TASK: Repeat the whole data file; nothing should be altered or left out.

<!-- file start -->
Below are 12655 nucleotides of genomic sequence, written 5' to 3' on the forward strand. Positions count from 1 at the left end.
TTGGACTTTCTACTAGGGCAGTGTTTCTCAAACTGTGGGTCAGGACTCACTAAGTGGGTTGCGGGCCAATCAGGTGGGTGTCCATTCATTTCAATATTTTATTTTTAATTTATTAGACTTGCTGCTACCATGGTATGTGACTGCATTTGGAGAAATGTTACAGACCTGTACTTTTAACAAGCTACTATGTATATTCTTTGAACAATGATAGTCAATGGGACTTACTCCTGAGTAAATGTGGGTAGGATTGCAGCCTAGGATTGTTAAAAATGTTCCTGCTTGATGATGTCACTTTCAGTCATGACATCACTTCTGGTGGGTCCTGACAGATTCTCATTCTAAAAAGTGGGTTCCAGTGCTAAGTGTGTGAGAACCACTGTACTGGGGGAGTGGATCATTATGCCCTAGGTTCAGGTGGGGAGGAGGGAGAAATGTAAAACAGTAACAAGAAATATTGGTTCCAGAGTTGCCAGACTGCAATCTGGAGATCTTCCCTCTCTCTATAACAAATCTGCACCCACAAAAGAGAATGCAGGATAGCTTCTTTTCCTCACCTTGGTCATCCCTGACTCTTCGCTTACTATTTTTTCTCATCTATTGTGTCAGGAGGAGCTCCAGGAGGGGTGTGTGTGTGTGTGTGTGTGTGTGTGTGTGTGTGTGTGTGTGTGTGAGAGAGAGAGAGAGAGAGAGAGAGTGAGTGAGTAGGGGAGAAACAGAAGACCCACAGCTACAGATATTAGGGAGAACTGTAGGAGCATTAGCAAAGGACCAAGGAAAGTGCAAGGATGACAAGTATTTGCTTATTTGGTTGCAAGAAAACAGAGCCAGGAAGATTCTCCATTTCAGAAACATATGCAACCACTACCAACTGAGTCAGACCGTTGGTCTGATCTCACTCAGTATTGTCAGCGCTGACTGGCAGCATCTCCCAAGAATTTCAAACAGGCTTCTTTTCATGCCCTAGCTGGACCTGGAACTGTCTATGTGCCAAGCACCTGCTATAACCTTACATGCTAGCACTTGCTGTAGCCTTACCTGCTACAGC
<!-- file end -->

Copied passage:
Below are 12655 nucleotides of genomic sequence, written 5' to 3' on the forward strand. Positions count from 1 at the left end.
TTGGACTTTCTACTAGGGCAGTGTTTCTCAAACTGTGGGTCAGGACTCACTAAGTGGGTTGCGGGCCAATCAGGTGGGTGTCCATTCATTTCAATATTTTATTTTTAATTTATTAGACTTGCTGCTACCATGGTATGTGACTGCATTTGGAGAAATGTTACAGACCTGTACTTTTAACAAGCTACTATGTATATTCTTTGAACAATGATAGTCAATGGGACTTACTCCTGAGTAAATGTGGGTAGGATTGCAGCCTAGGATTGTTAAAAATGTTCCTGCTTGATGATGTCACTTTCAGTCATGACATCACTTCTGGTGGGTCCTGACAGATTCTCATTCTAAAAAGTGGGTTCCAGTGCTAAGTGTGTGAGAACCACTGTACTGGGGGAGTGGATCATTATGCCCTAGGTTCAGGTGGGGAGGAGGGAGAAATGTAAAACAGTAACAAGAAATATTGGTTCCAGAGTTGCCAGACTGCAATCTGGAGATCTTCCCTCTCTCTATAACAAATCTGCACCCACAAAAGAGAATGCAGGATAGCTTCTTTTCCTCACCTTGGTCATCCCTGACTCTTCGCTTACTATTTTTTCTCATCTATTGTGTCAGGAGGAGCTCCAGGAGGGGTGTGTGTGTGTGTGTGTGTGTGTGTGTGTGTGTGTGTGTGTGTGTGAGAGAGAGAGAGAGAGAGAGAGAGTGAGTGAGTAGGGGAGAAACAGAAGACCCACAGCTACAGATATTAGGGAGAACTGTAGGAGCATTAGCAAAGGACCAAGGAAAGTGCAAGGATGACAAGTATTTGCTTATTTGGTTGCAAGAAAACAGAGCCAGGAAGATTCTCCATTTCAGAAACATATGCAACCACTACCAACTGAGTCAGACCGTTGGTCTGATCTCACTCAGTATTGTCAGCGCTGACTGGCAGCATCTCCCAAGAATTTCAAACAGGCTTCTTTTCATGCCCTAGCTGGACCTGGAACTGTCTATGTGCCAAGCACCTGCTATAACCTTACATGCTAGCACTTGCTGTAGCCTTACCTGCTACAGC